25 October 2012
SAVANNAH, Ga.–Sitting in front of me are 150 people who hold our future in their hands.
They’re teachers from the Georgia Engineering Teachers Education (GETEA) association, and they have asked me to speak at their annual conference here about the Drive for Innovation.
I want to hear from them as much as they want to hear from me what’s going on outside their little piece of the country.
Once the cradle of cotton and textiles, Georgia is desperately trying to beef up its technology education to attract tech businesses and create jobs.
A few years ago, the state adopted a track-based approach to high school education–whether it’s farming or engineering–you pick the track as a freshman, and that’s your emphasis for the next four years.
GETEA’s been around for decades and the state chapter of the Technology Student Association (the TSA that doesn’t pat you down) is one of the country’s most active.
But it’s a battle.
On a soft warm fall Saturday outside of Woodville Tompkins High School, I tell them about our year-long journey, emphasizing what we saw at colleges and K-12 programs around the nation.
I tell the educators about Baird Soules at the M5 maker center at UMass-Amherst; the Penn EV team; about the four Arizona State Engineering students who spend their “free” time mentoring grade school kids about technology and math as part of SAE program. I tell them of the integrated program at High Tech High in San Diego.
And I joked about Don Morgan, the teacher-inspiration behind our first high school stop on the trip as we drove through quiet little Quitman, Ga. Morgan is a force of nature in these parts, and he asked me to come talk of our adventures.
My message: As technology increasingly feeds on itself, it makes the tools of innovation easier to use and available to a non-traditional audience. This means teachers need to not only to build nimble, problem-solving minds but put technology in students’ hands and say, “Here, go break this and tell me what you learned.”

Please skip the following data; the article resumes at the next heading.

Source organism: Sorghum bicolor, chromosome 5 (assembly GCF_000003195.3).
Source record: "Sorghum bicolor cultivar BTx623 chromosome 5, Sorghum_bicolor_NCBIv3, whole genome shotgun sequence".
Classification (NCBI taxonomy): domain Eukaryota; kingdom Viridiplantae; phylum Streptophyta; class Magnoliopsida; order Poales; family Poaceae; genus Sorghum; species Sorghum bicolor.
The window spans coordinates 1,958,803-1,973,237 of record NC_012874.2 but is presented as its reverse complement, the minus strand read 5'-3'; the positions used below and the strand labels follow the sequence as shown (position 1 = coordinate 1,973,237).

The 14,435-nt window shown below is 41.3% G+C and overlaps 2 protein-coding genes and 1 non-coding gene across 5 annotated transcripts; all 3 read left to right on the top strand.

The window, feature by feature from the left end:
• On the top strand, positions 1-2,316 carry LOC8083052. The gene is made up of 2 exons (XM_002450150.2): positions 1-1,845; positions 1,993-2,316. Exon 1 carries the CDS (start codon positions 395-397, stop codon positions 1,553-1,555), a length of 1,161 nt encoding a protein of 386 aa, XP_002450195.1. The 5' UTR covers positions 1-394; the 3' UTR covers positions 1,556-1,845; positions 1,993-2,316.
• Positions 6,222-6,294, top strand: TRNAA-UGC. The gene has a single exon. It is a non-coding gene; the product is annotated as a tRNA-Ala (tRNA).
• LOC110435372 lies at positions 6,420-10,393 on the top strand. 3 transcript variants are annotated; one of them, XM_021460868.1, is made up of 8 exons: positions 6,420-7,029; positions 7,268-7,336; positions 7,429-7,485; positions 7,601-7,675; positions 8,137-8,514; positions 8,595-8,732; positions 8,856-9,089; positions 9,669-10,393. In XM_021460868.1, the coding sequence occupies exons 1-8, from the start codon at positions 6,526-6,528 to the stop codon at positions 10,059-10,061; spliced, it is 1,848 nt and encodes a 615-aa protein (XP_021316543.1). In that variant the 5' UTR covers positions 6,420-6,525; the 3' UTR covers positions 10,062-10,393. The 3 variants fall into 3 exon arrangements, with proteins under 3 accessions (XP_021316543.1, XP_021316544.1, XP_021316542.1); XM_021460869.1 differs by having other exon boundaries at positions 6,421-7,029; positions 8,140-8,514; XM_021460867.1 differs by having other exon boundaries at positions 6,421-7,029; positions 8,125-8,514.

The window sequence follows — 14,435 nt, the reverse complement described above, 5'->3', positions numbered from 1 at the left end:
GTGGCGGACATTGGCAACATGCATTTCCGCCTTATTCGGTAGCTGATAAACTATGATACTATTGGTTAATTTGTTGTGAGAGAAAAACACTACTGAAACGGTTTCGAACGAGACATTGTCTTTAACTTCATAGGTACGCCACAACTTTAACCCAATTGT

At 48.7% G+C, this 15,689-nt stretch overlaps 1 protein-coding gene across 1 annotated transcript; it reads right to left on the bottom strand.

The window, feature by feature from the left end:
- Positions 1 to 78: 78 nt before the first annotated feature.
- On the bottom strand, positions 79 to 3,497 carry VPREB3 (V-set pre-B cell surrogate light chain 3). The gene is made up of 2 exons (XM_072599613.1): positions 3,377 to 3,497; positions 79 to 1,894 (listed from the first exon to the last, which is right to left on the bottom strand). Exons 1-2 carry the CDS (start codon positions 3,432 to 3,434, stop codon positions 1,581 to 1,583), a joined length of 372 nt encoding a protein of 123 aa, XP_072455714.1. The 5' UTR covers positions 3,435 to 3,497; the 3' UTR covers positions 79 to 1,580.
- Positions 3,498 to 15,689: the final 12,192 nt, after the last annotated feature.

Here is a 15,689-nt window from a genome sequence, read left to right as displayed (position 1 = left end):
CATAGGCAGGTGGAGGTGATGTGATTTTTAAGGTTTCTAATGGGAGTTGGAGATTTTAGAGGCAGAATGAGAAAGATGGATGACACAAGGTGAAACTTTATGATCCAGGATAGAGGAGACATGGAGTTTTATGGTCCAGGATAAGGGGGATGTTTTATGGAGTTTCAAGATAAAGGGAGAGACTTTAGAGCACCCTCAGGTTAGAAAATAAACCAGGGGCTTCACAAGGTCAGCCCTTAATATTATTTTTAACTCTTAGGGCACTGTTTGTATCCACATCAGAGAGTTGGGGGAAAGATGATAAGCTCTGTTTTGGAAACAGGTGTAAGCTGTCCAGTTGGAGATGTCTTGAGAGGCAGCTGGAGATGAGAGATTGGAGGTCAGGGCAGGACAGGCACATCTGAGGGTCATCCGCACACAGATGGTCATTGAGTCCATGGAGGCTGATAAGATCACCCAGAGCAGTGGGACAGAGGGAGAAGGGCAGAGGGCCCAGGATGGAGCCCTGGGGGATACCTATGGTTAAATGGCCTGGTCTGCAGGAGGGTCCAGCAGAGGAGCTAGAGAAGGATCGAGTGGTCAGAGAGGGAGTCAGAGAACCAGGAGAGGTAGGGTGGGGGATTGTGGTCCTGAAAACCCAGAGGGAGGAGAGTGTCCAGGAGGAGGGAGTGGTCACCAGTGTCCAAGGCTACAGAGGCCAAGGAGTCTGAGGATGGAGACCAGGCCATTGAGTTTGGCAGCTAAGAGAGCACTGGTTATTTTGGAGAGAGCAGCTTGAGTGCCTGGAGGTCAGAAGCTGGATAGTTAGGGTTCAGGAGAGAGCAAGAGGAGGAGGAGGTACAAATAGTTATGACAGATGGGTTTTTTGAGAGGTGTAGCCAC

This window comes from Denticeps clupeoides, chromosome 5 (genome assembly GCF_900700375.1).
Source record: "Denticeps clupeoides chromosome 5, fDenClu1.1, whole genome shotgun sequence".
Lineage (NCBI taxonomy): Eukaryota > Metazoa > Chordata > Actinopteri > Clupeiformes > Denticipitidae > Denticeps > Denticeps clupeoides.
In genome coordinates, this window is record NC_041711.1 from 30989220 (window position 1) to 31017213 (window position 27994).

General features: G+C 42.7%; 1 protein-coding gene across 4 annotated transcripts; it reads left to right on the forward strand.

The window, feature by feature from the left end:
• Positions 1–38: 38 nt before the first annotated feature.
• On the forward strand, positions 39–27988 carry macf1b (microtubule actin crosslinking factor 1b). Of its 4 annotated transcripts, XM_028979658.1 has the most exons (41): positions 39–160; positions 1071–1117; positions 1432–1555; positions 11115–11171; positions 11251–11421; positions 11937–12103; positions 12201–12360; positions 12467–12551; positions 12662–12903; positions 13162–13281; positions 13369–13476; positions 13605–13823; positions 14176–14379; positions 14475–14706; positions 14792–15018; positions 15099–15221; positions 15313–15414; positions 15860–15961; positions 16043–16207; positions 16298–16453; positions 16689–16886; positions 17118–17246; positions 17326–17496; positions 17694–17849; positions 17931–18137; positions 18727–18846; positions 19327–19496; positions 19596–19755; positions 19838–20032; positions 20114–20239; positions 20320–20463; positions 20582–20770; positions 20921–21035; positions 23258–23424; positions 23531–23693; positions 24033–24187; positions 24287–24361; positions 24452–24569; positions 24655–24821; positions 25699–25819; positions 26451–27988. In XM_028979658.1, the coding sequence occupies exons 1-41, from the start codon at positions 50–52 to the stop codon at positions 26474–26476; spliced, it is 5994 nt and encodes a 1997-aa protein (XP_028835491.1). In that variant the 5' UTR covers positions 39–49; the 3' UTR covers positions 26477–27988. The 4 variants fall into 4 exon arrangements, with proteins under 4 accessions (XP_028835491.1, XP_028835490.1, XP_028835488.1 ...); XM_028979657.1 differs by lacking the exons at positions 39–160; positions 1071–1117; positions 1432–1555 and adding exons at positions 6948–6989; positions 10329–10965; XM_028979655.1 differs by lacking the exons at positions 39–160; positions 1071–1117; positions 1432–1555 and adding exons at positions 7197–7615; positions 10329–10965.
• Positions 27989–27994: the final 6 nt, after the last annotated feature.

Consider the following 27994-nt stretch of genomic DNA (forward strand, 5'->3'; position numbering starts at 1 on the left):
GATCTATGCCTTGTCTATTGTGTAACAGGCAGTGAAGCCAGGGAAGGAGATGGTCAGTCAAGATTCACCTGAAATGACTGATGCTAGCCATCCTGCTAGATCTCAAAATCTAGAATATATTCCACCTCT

But these fine folks face so many obstacles, not the least of which is that funding cuts mean more car washes and bake sales. There also are turf battles and mind-numbing bureaucracies that often hog-tie teachers, crimp their creativity and ability to do more with less.
One veteran educator works in a school where principals roll through on an average every 18 months. One watched in shock as a state education official came to his classroom, clipboard in hand, to note that he was out of compliance because the mandatory “word wall” was not quite what it was supposed to be. He was teaching engineering the day of the official’s visit.
Still others talk of a tension between engineering curricula and programs and other STEM areas. The TSA, I’m told, often butts heads with other student associations, such as the Future Farmers of America.
I don’t know how they stick with it, but they do, because of their passion and a desire to build the future and see the fruits of labors come up and shake their hands some day in gratitude.
It’s easier, I suspect, on the coasts because many parents are involved in the technology industries. A lot of you, I know, spend nights and weekends volunteering on maker projects with your kids and grand kids. But in places like Georgia, which is hungry for transformation, there’s no similar base. It must be built from the ground up.
Companies often help out, but they’re not in the education business even though their futures depend on educated, innovative workers.
Guys like Don Morgan and his 149 colleagues in the auditorium can only do so much and find only so much solace in the fact that they’re not alone.
It’s a major problem and it sticks like barbecue sauce under your nails.